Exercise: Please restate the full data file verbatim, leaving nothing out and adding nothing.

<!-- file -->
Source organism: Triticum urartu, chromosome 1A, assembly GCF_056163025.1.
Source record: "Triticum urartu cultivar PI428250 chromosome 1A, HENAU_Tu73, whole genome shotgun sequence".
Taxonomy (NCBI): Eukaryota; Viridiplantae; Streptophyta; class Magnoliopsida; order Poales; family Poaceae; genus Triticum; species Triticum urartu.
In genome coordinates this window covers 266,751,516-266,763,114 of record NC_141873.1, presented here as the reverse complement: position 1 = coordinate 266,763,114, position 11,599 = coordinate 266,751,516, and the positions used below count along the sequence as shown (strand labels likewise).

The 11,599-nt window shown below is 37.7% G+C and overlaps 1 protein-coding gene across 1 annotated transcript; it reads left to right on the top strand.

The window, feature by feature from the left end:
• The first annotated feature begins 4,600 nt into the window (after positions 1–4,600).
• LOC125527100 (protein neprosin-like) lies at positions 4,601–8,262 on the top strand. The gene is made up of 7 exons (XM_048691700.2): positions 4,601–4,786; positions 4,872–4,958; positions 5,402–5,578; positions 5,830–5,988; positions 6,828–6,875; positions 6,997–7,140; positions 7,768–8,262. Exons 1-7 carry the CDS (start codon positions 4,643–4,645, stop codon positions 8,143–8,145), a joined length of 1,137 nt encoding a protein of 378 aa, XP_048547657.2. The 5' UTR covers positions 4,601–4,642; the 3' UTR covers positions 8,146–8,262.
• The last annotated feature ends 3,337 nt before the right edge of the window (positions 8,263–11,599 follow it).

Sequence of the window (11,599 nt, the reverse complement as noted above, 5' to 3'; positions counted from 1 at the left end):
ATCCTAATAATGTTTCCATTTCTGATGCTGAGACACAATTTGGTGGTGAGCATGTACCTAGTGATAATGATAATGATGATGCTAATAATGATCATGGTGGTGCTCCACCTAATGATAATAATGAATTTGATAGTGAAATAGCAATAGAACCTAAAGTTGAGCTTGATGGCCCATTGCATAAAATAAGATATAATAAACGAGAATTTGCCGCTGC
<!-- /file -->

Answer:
Source organism: Triticum urartu, chromosome 1A, assembly GCF_056163025.1.
Source record: "Triticum urartu cultivar PI428250 chromosome 1A, HENAU_Tu73, whole genome shotgun sequence".
Taxonomy (NCBI): Eukaryota; Viridiplantae; Streptophyta; class Magnoliopsida; order Poales; family Poaceae; genus Triticum; species Triticum urartu.
In genome coordinates this window covers 266,751,516-266,763,114 of record NC_141873.1, presented here as the reverse complement: position 1 = coordinate 266,763,114, position 11,599 = coordinate 266,751,516, and the positions used below count along the sequence as shown (strand labels likewise).

The 11,599-nt window shown below is 37.7% G+C and overlaps 1 protein-coding gene across 1 annotated transcript; it reads left to right on the top strand.

The window, feature by feature from the left end:
• The first annotated feature begins 4,600 nt into the window (after positions 1–4,600).
• LOC125527100 (protein neprosin-like) lies at positions 4,601–8,262 on the top strand. The gene is made up of 7 exons (XM_048691700.2): positions 4,601–4,786; positions 4,872–4,958; positions 5,402–5,578; positions 5,830–5,988; positions 6,828–6,875; positions 6,997–7,140; positions 7,768–8,262. Exons 1-7 carry the CDS (start codon positions 4,643–4,645, stop codon positions 8,143–8,145), a joined length of 1,137 nt encoding a protein of 378 aa, XP_048547657.2. The 5' UTR covers positions 4,601–4,642; the 3' UTR covers positions 8,146–8,262.
• The last annotated feature ends 3,337 nt before the right edge of the window (positions 8,263–11,599 follow it).

Sequence of the window (11,599 nt, the reverse complement as noted above, 5' to 3'; positions counted from 1 at the left end):
ATCCTAATAATGTTTCCATTTCTGATGCTGAGACACAATTTGGTGGTGAGCATGTACCTAGTGATAATGATAATGATGATGCTAATAATGATCATGGTGGTGCTCCACCTAATGATAATAATGAATTTGATAGTGAAATAGCAATAGAACCTAAAGTTGAGCTTGATGGCCCATTGCATAAAATAAGATATAATAAACGAGAATTTGCCGCTGC